Transferrable Water Polo Skills To The Open Water

Transferrable Water Polo Skills To The Open Water

Courtesy of WOWSA, Huntington Beach, California.

Morning ocean races were followed by water polo tournaments throughout the summer,” recalls Steven Munatones of his aquatic upbringing in Huntington Beach, California. “If you were into both sports, California is a great place to compete in both. Of course, it required a bit of stamina so our coach Jon Urbanchek really worked us out in the double workouts during the week.”

Water polo players develop a combination of skills that are transferrable to open water swimming. “From being able to eggbeater (tread water) well to accepting physicality, from head-up swimming to expecting the unexpected, water polo is an outstanding sport for a young person to play that can prepare them well for competitive and solo open water swimming later in their lives.”

Ned Denison, one of the most famous marathon swimmers in the world and a former water polo goalie, agrees, “Playing water polo is great background for open water swimming in several regards. First, you can eggbeater to feed – keeping your head well clear of the waves, confident that your steady leg motion will not cause a cramp. Second, looking up is natural. Finally, there has been known to be a little contact in water polo – so running over a slower swimmer in a race is no reason to stop.”

Adam Walker, a former British water polo player on track to complete the Oceans Seven, sites various benefits of water polo in open water swimming. “There is the fitness and stamina required. Tracking your opponent, swimming up and down the pool. Waiting for the break and sprint off your man. You are having to do constant sprint sets and with no real rest. It is very similar to the training I’ve done for the Oceans Seven to increase my stamina. In addition, you develop a very strong eggbeater which is required in defense, aiming to get shoulders and waist out of the water to block an opponents shot or alternatively to maximise your own attacking shot.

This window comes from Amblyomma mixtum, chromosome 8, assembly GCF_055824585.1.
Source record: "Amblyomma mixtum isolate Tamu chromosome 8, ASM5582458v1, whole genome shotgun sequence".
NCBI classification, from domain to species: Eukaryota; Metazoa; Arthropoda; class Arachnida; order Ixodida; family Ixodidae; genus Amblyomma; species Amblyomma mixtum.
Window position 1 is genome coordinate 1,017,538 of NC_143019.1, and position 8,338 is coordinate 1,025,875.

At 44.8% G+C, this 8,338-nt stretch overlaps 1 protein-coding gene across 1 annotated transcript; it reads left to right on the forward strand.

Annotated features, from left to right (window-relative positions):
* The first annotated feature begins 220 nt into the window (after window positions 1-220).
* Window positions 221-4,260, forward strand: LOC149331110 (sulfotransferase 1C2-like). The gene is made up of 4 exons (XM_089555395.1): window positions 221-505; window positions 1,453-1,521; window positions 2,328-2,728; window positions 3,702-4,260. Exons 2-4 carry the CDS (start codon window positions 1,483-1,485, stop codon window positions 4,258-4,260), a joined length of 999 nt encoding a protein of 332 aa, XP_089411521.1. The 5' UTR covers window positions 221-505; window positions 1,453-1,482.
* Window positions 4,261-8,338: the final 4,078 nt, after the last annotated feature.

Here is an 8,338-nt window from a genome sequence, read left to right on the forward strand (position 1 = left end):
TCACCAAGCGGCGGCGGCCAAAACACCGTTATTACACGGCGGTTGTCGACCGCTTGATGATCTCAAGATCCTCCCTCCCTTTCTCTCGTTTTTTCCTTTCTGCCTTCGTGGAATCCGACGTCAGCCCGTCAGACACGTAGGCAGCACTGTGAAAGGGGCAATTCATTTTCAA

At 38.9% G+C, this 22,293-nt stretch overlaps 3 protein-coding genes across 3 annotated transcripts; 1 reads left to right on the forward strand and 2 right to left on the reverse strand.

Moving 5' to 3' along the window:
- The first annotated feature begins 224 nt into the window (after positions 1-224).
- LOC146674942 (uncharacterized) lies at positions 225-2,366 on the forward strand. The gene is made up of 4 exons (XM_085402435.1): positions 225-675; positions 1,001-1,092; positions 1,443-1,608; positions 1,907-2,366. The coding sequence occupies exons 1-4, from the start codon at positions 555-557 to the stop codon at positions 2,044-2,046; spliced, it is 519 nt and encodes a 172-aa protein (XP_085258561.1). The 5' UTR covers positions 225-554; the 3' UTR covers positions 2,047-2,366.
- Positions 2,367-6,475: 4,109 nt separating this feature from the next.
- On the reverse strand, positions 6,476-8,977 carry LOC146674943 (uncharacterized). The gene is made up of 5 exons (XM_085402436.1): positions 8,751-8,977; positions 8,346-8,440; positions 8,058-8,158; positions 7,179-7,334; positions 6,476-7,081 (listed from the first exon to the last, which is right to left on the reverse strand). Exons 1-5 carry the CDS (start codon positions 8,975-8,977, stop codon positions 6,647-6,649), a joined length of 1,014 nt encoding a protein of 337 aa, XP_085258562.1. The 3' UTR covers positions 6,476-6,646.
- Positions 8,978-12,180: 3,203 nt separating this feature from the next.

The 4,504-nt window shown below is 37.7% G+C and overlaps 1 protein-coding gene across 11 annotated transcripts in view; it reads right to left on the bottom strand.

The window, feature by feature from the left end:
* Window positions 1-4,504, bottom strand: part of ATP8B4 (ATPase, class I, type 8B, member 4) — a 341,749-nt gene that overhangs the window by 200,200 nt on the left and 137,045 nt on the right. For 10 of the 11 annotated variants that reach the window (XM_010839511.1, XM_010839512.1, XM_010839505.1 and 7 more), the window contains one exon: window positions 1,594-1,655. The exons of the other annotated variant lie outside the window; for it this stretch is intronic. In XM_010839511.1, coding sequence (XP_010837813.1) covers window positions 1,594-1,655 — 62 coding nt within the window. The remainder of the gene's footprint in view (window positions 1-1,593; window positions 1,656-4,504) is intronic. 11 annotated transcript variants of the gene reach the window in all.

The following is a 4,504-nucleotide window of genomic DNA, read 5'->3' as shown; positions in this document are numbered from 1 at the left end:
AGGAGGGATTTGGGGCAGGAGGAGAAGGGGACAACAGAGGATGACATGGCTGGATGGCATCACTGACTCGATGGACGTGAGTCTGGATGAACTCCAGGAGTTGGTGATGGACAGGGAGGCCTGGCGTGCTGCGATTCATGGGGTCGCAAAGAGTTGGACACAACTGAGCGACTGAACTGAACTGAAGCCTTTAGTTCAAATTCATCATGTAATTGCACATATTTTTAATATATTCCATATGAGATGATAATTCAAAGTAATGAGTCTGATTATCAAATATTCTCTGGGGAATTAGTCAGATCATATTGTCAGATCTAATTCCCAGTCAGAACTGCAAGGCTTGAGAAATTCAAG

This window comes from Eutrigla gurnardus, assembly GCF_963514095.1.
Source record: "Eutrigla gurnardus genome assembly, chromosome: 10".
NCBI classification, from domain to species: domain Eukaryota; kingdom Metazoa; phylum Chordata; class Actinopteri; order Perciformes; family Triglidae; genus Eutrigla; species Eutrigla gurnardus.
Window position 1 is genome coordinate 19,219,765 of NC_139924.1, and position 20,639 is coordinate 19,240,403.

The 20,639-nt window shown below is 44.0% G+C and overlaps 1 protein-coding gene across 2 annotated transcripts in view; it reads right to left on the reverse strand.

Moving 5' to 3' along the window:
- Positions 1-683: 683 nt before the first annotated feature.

I have also played in goal and I use to train by rolling the ball up the side of the post and across the cross bar so I can be strong getting out of the water for a shot. This has helped me on my channel swims as there have been times on feeds where I’ve had to push myself high out of the water to get a drink as the waves have been rolling high over the top of me

Photo above shows Adam Walker eggbeatering.

Video below shows a young water polo player being tested for his eggbeater skills with PoloMetrics by Steven Munatones:

Copyright © 2014 by World Open Water Swimming Association
Steven Munatones